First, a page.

The microcomputer 30 has an associated memory (not shown) which includes a plurality of “templates” for each potential spoken command as spoken by the user. Each spoken command will have at least one action for the system to initiate. For example, the template for the command “unlock driver's door” includes an entry in memory which comprises a recording of the user's voice speaking the command “unlock driver's door”, which was digitized, processed and stored in memory. As those skilled in the art should realize, there are many different signal processing techniques which may be utilized to process and store a voice signal. These voice recognition and processing techniques are being increasingly used for word processing (such as Dragon Naturally Speaking and Via Voice typing software), VCR programming and in many other types of consumer applications. It is intended that the present invention be utilized in conjunction with any current or future type of voice recognition. Accordingly, a voiceprint template in digital format for the words “unlock driver's door” as spoken by the user is stored in memory.
The system 20 permits errors in the commands within a predetermined tolerance. The system 20 is configurable to tailor the spoken commands particularly to a single user's voice, may be programmed for several or many users, or may include a large error tolerance such that it is generalized to any person's spoken commands. If a particular command is not tailored to a specific user's voice, the received voice command voiceprint template stored in memory will permit a greater degree of error than with the templates which are customized to a particular user's voice.
01101111 . . .
01110110 . . .
10101110 . . .
Turn On 1060
11011011 . . .
Turn On 100.3
11101110 . . .
01101110 . . .
11111000 . . .
10101010 . . .
10111110 . . .
10100001 . . .
10111011 . . .
1) Open All
2) Open Sunroof
3) Turn On
100.3 FM Max
4) Turn On Fan
Table 1 shows the voiceprint templates as stored in memory. As shown, each voice command is associated with at least six additional fields of information as shown by columns 2-7 in Table 1: security level, user, voiceprint template, enabled, action, hierarchy. For example, if the voice command is “unlock driver's door”, as column 1, row 1 there are two associated voiceprint templates as shown in column 4, row 1. The first template is associated with the user Richard, and the second template is associated with the user Victoria. In this example, Richard and Victoria can each create their own voiceprint template by speaking the command “unlock driver's door” into the internal or external microphones 50, 52. This information is processed as described hereinbefore and stored in memory as a voiceprint template.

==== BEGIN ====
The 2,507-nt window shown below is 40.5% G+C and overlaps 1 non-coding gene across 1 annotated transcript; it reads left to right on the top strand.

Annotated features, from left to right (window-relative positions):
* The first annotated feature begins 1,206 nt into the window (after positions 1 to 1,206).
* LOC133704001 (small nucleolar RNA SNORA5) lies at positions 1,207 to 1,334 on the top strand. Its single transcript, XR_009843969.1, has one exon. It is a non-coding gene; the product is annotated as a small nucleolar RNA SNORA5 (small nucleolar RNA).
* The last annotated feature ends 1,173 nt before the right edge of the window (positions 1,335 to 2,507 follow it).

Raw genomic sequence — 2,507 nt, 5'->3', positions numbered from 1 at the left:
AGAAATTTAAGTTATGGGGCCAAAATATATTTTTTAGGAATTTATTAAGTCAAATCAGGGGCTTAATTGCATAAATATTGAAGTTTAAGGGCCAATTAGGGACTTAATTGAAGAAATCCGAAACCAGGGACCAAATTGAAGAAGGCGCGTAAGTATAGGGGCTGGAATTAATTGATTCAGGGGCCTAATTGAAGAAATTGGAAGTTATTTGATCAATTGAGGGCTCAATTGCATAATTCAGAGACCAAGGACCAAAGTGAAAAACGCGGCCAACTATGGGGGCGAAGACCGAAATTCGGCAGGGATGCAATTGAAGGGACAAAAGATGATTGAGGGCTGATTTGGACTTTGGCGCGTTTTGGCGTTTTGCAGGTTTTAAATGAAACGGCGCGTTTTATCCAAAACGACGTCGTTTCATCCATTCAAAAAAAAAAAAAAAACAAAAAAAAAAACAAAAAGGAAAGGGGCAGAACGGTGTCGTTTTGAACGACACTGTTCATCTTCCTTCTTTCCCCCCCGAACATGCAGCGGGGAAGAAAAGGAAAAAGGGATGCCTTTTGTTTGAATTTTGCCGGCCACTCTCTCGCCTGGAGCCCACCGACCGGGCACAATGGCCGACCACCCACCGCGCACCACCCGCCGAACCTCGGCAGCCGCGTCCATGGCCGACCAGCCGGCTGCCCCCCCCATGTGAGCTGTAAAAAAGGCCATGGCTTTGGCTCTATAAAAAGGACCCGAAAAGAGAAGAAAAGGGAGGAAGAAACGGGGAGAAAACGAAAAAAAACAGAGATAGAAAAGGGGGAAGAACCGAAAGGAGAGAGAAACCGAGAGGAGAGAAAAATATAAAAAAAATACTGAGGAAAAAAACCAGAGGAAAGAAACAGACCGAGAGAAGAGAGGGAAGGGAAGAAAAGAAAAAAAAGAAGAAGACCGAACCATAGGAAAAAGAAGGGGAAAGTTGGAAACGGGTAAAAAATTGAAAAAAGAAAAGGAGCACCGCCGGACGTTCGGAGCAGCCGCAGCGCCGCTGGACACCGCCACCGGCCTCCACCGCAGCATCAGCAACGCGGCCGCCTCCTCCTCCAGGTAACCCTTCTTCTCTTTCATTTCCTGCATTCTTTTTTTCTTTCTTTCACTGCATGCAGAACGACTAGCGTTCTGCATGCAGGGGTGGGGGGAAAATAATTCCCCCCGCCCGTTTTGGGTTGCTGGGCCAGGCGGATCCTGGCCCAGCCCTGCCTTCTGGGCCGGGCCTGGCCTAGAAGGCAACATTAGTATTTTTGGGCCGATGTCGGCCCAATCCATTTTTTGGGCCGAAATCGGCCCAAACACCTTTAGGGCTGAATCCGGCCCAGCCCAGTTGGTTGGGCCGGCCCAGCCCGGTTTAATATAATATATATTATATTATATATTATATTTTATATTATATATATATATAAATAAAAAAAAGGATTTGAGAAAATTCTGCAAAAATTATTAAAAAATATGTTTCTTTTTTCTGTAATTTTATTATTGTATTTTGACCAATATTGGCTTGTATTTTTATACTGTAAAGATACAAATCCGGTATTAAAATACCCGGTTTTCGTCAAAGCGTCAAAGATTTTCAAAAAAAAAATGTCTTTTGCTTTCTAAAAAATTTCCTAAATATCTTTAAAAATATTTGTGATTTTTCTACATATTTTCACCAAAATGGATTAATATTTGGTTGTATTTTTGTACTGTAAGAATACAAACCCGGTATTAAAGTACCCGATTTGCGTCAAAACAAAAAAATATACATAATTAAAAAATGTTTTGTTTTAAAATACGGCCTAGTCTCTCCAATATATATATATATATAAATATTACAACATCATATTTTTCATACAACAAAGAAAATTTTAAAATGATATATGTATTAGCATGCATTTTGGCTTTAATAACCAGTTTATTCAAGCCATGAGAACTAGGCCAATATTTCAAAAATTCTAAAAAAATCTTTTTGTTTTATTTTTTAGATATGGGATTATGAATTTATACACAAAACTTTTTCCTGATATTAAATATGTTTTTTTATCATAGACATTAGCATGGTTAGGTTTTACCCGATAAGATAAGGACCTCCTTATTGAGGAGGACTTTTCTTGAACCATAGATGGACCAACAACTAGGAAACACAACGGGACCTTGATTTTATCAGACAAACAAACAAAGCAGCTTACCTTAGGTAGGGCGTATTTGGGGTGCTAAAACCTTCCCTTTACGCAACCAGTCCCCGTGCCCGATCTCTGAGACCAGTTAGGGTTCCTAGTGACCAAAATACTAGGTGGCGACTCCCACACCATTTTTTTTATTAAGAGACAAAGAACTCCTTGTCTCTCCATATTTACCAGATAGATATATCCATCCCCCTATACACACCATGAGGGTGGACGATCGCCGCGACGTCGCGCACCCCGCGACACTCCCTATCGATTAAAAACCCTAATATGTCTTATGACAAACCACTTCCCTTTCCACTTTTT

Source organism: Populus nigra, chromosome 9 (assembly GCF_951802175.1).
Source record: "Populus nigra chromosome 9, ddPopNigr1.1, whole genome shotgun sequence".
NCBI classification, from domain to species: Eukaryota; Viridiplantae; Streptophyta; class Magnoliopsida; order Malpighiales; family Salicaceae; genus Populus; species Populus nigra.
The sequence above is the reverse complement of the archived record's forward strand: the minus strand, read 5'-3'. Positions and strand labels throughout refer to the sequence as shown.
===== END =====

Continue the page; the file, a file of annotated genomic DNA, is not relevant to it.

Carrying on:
The user may also customize the particular action associated with the voice command. As shown in column 6, row 1, the only action associated with “unlock driver's door” is to unlock the door. In a second example, however, for the voice command “turn on stereo” the user Richard has customized the action associated with turning on the stereo to the following: turn on 1060 am, volume setting 2. In contrast, the user Victoria has customized the action associated with her voiceprint template for turn on stereo to: turn on 100.3 fm, max volume. In this manner, each voice command is customized in accordance with the user's specific requirements.
There may be situations where different users'commands may conflict. In the aforementioned example regarding turning on the stereo, the actions associated with the voice command “turn on stereo” as shown in column 6 conflict regarding both the station selection and the volume setting. In this case, the hierarchy field shown in column 7 gives priority to the user Richard. The user Victoria has second priority. If additional users were specified, they can in turn have their own priority under the hierarchy.